From forty to fifty at a time were now brought upon deck. As they emerged from the hatchway they were manacled together in gangs of six or eight, as much to prevent individuals from jumping overboard as to guard against resistance. Each gang was then placed in turn on the forecastle, the brakes of a forcing pump manned, and a powerful stream of water directed through a hose upon them. After being thoroughly drenched, they were allowed to walk about and dry themselves for fifteen or twenty minutes, and were then passed down to their shackles, to be succeeded by another set. 
 Never but in a slaver were seen such groups of woe begone wretches. 
 
 Many were ill with previous disease, and all of them laboring under the distressing effects of sea sickness; their naked bodies, begrimed with filth, shivered and shrunk in the cool fresh air and their quivering lips and rolling eyes expressed the height of bodily suffering, mental agony, and hopeless despair. There was none of that stolid indifference which had characterized the expression of their faces on shore. There, cruelty and hardship had assumed familiar forms, and a dogged endurance opposed itself to the frowns of fate. Here they were upon a new and fearful element ( new terrors aroused their jaded and sluggish fears ( new pangs developed the secret sensations of their benumbed and hardened frames. Alas! they were only at the commencement of their fearful voyage ( at the threshold merely of the horrors that were to multiply, in geometric ratio, the farther they advanced.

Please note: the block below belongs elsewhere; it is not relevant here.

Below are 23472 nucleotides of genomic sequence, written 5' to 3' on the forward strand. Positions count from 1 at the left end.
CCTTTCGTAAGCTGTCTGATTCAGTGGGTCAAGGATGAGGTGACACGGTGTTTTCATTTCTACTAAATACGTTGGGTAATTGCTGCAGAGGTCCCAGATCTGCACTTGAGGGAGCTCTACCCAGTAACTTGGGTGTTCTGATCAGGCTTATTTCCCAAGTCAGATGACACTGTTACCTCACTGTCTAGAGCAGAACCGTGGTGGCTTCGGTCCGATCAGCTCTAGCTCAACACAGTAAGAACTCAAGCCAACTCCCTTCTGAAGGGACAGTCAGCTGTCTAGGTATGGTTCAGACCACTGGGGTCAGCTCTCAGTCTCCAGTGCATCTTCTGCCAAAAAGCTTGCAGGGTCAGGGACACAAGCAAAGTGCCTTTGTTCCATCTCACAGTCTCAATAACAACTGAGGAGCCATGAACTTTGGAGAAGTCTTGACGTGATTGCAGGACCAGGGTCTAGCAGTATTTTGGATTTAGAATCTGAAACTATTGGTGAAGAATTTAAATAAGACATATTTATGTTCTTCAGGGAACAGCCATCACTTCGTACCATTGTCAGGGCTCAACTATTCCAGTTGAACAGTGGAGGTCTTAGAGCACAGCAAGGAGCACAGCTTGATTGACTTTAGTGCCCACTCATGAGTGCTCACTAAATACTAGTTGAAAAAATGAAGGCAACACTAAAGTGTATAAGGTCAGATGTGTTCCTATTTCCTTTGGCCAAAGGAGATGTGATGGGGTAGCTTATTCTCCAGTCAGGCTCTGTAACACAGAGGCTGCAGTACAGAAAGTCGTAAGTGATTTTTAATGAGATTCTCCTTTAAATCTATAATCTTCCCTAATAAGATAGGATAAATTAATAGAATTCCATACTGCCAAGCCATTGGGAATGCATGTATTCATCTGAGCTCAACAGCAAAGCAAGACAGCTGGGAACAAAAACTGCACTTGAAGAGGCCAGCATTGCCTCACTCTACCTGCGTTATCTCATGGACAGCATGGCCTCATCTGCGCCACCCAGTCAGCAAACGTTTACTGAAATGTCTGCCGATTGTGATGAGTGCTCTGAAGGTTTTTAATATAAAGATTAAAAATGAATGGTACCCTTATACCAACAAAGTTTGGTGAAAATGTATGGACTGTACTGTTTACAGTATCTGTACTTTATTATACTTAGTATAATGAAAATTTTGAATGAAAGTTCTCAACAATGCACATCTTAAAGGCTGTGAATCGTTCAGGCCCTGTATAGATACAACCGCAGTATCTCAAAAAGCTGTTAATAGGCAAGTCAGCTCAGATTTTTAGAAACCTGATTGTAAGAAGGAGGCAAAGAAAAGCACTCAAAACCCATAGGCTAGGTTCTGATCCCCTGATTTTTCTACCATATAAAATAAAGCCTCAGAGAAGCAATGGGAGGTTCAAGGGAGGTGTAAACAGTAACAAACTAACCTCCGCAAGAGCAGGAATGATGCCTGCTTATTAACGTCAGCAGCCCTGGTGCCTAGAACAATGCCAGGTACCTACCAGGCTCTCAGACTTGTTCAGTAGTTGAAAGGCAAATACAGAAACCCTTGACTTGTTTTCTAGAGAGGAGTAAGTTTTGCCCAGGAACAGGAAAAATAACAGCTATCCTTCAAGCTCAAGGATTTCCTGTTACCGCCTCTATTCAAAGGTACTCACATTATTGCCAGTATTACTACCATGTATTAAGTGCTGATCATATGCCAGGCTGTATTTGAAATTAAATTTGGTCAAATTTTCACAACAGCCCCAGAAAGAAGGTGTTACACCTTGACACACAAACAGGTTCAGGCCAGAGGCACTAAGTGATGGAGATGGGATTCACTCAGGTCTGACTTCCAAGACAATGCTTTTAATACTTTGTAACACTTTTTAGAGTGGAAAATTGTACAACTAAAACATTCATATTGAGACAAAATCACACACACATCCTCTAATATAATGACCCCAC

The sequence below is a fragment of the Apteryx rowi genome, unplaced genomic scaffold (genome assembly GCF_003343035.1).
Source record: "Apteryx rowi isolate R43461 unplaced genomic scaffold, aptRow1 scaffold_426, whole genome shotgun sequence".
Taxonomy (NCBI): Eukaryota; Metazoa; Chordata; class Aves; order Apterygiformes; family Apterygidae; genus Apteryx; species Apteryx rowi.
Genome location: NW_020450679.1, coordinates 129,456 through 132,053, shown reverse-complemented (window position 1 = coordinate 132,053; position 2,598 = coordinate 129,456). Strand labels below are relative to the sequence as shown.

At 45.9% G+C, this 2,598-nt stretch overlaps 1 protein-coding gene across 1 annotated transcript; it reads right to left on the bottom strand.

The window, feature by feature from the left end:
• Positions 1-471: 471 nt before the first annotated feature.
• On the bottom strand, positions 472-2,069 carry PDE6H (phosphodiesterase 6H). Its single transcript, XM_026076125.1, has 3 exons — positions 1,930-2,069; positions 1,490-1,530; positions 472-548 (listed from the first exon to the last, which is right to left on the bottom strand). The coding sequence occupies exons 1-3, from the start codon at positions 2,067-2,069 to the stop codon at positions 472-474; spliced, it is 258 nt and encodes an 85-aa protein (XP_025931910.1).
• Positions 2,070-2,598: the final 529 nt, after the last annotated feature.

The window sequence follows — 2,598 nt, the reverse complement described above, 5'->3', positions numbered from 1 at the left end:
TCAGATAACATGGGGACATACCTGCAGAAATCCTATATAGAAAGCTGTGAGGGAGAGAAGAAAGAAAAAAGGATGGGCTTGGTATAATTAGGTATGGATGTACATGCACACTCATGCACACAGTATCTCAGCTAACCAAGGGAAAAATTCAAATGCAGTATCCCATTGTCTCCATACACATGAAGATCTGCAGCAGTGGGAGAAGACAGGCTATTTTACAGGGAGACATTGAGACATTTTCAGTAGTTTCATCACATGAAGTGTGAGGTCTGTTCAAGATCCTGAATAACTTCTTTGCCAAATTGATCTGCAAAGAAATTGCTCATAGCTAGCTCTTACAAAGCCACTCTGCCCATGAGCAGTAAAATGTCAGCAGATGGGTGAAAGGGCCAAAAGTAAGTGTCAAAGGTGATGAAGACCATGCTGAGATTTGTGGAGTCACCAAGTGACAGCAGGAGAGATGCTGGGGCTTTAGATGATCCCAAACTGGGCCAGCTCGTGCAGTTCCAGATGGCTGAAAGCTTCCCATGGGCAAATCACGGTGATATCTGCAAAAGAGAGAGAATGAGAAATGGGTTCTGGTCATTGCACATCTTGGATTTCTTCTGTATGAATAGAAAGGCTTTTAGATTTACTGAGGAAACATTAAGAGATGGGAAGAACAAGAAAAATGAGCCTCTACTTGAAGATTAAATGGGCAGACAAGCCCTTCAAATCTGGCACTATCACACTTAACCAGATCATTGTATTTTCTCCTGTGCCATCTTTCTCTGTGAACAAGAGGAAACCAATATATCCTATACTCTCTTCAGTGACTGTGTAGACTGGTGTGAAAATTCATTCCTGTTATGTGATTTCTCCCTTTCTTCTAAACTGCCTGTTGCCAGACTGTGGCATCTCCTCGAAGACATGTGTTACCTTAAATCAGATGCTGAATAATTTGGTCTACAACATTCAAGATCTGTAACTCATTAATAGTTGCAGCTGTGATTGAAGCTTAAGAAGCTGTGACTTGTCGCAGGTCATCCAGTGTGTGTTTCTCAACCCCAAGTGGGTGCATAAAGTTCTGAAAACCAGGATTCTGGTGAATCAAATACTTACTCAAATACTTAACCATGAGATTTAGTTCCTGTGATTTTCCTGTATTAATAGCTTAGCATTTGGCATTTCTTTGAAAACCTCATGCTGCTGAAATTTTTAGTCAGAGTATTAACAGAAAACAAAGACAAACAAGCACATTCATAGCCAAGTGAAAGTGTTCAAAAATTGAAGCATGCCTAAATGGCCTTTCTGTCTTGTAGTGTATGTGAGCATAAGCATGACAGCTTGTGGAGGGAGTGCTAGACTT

I attempted to visit the slave decks. The sights, sounds, and smells were intolerable; and, with a death like sickness at the heart, I was compelled to retire. ( Good heavens! ( I exclaimed, ( I had no idea of this.( 
 (Why, it isn(t very pleasant,( said the captain, ( but what can you expect when they are all sea sick? Wait till they get over that, and we shall be able to keep them in better order; and, besides, they(ll naturally thin out a little, and that will make them more comfortable.( 
 (But if such is the state of things in fair weather,( I demanded, (how will it be if it should come on to blow?( 
 (If it is a downright regular gale, we shall have the d I's own time,